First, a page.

Cybersecurity Best Practices

As circumstances surrounding WannaCry, Petya/Goldeneye, the Shadow Brokers and exposed voters’ records have shown, cybersecurity events continue to cripple companies no matter their size or industry.

An analysis of CNA claims data from 2012-2016 shows that the following are the most common causes of claims:

  • Human error – 34%
  • Hacking – 24%
  • Theft of laptop, tablet or other device – 12%
  • Violation of privacy statutes – 10%
  • Malware and ransomware – 8%
  • Phishing – 6%
  • Fraudulent transfer – 4%
  • Other – 13%

Any industry can be a target for hackers or be vulnerable to a cyber incident but, certain industries have emerged as particularly vulnerable. According to the Verizon 2017 Data Breach Report, the following were the most likely victims:

  • Financial organizations – 24%
  • Healthcare organizations – 15%
  • Retail & accommodation (combined) – 15%
  • Public sector entities – 12%

Although cybersecurity is broad and complex, some best practices can help prevent hackers from successfully infiltrating your customers’ operations, as well as your own. The most common cause of a claim – human error – can be lowered by educating employees on what to look out for when accessing e-mails or websites. A mature cybersecurity program relies on a layered security approach: – meaning that no single control is the only source of protection for a corporate asset. Three controls that make up a layered security approach are secure password practices, multi-factor authentication and security awareness training.

Secure Password Practices

For many people, it’s difficult to remember unique, complex passwords for every website – a complication that leads to password reuse. Unfortunately, cyber criminals recognize this as a normal occurrence. When your credentials are compromised on one site, hackers will take that username and password and try it other places, with success.

As a solution, use a password manager tool. These services ask you to remember one master password and, through a browser extension, will automatically log you in to all of the websites you visit using a longer, more complex password that you don’t need to know. What’s the advantage? If a company, such as your bank, is compromised, the stolen password only allows access to your bank and nowhere else.

Steps to Multi-Factor Authentication

Multi-factor (or two-factor) authentication (MFA or 2FA) is more straightforward than it may seem. It combines two of these three factors:

  1. Something you know: A piece of information that you have memorized, such as a password.
  2. Something you have: Historically, this was a physical token that displays a 6-digit number, which changed every 30 seconds. Today, this method uses an app on a smartphone. In either case, it’s not necessary for the owners to memorize the nulit-digit code, provided they have the device or app with them when logging in.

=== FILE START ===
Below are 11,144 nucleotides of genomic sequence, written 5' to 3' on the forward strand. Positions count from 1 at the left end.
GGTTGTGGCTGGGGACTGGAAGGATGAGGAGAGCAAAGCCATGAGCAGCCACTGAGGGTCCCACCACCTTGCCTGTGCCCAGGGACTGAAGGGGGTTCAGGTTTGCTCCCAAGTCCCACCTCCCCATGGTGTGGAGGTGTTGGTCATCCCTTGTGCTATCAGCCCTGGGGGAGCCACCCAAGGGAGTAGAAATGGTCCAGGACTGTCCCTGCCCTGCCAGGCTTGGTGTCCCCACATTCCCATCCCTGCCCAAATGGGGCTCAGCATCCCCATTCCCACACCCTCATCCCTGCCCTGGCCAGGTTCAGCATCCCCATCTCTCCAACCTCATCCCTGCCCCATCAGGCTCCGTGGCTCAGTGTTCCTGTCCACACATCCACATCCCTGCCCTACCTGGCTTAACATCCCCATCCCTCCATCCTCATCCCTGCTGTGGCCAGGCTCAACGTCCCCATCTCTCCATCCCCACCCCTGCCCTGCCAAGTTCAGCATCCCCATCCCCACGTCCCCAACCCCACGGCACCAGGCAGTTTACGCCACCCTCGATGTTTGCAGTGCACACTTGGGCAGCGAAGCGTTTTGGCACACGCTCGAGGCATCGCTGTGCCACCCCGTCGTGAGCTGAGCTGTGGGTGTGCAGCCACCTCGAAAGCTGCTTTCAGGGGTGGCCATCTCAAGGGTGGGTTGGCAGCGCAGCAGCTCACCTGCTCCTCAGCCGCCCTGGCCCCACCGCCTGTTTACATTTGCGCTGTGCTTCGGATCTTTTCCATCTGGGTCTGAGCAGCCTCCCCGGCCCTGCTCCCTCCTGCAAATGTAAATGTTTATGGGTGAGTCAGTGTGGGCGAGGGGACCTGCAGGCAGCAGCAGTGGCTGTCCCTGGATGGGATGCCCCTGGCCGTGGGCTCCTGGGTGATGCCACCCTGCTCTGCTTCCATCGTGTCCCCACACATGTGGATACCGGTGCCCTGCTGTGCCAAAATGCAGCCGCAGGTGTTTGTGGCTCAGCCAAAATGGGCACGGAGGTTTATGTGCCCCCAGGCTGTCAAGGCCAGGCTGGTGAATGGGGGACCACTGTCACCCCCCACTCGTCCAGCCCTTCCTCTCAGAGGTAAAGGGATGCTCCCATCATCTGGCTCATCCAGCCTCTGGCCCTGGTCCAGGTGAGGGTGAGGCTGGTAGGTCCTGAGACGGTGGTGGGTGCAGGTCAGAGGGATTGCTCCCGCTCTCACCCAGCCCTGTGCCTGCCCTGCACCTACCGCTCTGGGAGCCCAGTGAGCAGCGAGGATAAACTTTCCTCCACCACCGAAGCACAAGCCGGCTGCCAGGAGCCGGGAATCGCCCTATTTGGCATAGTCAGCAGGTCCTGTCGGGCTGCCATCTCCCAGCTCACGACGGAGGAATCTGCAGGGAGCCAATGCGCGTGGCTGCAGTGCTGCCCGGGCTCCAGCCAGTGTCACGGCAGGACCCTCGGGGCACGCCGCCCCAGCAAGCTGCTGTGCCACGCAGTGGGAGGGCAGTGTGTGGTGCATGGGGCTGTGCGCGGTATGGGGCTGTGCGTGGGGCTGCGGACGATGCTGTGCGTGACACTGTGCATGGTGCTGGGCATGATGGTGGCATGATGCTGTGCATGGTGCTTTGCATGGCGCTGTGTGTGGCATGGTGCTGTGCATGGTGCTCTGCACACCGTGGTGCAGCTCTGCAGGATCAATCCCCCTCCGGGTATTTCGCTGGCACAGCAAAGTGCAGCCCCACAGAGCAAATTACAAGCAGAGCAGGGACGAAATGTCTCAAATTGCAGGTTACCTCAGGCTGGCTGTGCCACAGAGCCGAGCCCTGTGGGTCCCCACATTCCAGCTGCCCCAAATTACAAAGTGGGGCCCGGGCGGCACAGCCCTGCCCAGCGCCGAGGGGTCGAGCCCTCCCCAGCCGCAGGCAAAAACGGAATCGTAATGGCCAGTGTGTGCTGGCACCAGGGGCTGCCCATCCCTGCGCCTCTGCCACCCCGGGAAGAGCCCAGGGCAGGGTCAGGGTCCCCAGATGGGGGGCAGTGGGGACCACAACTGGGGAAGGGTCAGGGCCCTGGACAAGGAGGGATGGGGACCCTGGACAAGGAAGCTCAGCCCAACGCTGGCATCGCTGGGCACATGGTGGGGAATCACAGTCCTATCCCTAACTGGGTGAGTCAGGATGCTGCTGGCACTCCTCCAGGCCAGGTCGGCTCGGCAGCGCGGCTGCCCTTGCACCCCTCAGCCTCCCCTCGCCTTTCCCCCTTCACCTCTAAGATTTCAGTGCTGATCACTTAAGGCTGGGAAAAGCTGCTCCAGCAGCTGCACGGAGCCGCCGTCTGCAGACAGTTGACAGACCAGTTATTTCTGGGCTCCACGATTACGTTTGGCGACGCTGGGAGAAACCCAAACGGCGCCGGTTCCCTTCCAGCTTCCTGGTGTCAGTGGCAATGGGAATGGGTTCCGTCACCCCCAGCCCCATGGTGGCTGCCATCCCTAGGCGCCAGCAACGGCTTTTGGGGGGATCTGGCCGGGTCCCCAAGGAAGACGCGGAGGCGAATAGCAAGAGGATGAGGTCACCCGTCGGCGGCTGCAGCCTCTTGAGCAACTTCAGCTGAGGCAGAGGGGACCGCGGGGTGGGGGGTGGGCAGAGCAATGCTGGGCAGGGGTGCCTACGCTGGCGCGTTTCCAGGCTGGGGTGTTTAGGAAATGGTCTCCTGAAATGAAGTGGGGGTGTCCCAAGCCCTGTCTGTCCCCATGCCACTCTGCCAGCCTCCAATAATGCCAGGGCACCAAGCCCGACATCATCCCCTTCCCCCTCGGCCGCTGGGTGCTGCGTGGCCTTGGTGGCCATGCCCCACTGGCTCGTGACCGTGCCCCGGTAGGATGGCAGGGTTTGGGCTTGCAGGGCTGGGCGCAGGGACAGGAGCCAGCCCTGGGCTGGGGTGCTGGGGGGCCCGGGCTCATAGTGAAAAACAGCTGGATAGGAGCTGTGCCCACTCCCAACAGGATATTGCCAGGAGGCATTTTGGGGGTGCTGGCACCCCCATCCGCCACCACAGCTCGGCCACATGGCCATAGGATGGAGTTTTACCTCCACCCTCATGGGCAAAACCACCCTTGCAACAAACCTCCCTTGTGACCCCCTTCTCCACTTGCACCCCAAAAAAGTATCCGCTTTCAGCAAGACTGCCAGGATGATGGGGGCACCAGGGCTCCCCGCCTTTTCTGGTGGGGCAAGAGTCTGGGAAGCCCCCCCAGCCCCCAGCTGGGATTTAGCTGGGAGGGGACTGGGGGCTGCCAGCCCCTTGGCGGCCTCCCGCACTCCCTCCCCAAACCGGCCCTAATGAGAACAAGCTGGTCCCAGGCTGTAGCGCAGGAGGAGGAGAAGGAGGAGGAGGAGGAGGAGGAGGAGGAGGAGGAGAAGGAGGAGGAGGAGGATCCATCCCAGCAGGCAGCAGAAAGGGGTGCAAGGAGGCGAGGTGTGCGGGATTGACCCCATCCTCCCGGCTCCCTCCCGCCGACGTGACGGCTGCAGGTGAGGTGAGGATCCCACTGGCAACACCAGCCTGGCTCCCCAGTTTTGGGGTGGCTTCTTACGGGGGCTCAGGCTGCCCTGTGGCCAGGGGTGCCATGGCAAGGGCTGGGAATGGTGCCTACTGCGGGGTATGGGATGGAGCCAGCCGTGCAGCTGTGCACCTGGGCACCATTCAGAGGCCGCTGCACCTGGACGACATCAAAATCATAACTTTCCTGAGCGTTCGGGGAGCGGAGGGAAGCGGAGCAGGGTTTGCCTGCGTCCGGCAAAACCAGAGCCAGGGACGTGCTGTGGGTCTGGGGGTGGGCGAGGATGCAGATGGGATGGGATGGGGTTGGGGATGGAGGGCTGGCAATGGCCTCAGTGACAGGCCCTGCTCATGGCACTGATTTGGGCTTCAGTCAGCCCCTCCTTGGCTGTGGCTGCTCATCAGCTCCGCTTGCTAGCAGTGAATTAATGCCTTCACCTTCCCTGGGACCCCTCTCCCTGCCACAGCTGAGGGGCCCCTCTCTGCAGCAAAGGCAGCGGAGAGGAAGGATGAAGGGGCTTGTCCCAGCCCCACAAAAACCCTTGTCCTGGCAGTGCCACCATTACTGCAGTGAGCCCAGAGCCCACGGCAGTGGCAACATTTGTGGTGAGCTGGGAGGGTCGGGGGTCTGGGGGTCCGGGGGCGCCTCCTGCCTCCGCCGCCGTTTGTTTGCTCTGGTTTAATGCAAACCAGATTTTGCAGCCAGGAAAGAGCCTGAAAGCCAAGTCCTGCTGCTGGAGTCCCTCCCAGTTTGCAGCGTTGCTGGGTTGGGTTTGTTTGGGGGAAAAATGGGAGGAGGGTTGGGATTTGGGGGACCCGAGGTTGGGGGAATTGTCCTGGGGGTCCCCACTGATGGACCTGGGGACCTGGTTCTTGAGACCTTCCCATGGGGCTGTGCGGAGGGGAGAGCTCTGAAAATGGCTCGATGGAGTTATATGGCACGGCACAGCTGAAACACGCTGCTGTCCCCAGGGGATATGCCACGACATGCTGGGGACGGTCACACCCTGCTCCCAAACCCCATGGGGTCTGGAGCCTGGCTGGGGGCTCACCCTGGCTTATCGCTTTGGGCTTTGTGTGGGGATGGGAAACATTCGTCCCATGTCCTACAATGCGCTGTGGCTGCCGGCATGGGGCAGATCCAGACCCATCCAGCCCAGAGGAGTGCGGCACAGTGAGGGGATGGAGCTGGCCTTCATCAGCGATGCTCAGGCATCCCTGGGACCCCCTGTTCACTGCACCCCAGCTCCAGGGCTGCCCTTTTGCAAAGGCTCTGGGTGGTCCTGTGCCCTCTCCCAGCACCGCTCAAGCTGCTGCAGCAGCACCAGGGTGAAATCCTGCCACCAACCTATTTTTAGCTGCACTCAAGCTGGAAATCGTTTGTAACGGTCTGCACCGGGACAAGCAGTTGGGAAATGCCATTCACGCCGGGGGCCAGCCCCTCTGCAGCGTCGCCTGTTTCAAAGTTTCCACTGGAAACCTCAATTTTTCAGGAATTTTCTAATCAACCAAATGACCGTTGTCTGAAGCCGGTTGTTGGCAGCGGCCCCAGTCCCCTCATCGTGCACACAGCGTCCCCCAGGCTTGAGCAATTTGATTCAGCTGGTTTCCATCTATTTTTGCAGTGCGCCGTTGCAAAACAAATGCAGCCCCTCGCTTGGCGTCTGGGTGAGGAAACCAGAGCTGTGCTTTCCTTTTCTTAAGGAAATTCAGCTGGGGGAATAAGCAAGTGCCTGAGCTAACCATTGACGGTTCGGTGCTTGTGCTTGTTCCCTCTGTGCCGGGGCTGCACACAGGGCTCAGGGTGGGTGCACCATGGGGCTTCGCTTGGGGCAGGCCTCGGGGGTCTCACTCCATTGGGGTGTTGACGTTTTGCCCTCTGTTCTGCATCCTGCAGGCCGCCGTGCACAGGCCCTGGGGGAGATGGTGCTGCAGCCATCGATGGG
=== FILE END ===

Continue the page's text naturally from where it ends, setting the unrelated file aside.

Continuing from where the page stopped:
3. Something you are: Biometrics, such as a smartphone’s built-in fingerprint reader.

When MFA is used, it becomes much more difficult for an attacker to gain unauthorized access to an account. Not only would the attacker need to steal your password, but the criminal would also need to physically steal, or hack into, your token device or biometric data, both of which are far more difficult tasks.

An additional best practice is to use MFA on all remote connectivity and for any activity requiring administrator-level access.

Creating Security Awareness

Your customers can be their companies’ strongest security assets or weakest links. Employees who click on malicious links and open attachments can easily bypass other cyber protections. Phishing attacks, situations in which an employee receives a legitimate-appearing, but actually malicious e-mail, are one of the top causes of data breaches.

These days, attacks are much more sophisticated and are timed with current events, such as business transactions or tax day. Attackers also take time to create “spear phishing” attacks, in which a specific person or company is targeted, using information from a user’s LinkedIn page or other social media accounts to appear plausible.

When individuals receive an e-mail from either a known or an unknown source, steps should be taken to confirm its legitimacy before clicking a link or downloading an attachment. Is the e-mail address correct? Can the identity of the sender be confirmed? Is the e-mail poorly written? Does it create a sense of urgency to act?

Your customers should regularly conduct security training for employees that includes regular communications on current security events and in-house phishing campaigns performed on a frequent basis. The in-house campaigns test employees with seemingly realistic phishing e-mails that, thankfully, are anything but.

Criminals will always be thinking of new ways to attack businesses and consumers, which forces businesses to constantly evolve their cybersecurity practices. It is only through constant vigilance that we can continue to protect ourselves in this ever-escalating environment.

Article By: Nick Graf

Source: Property Casualty 360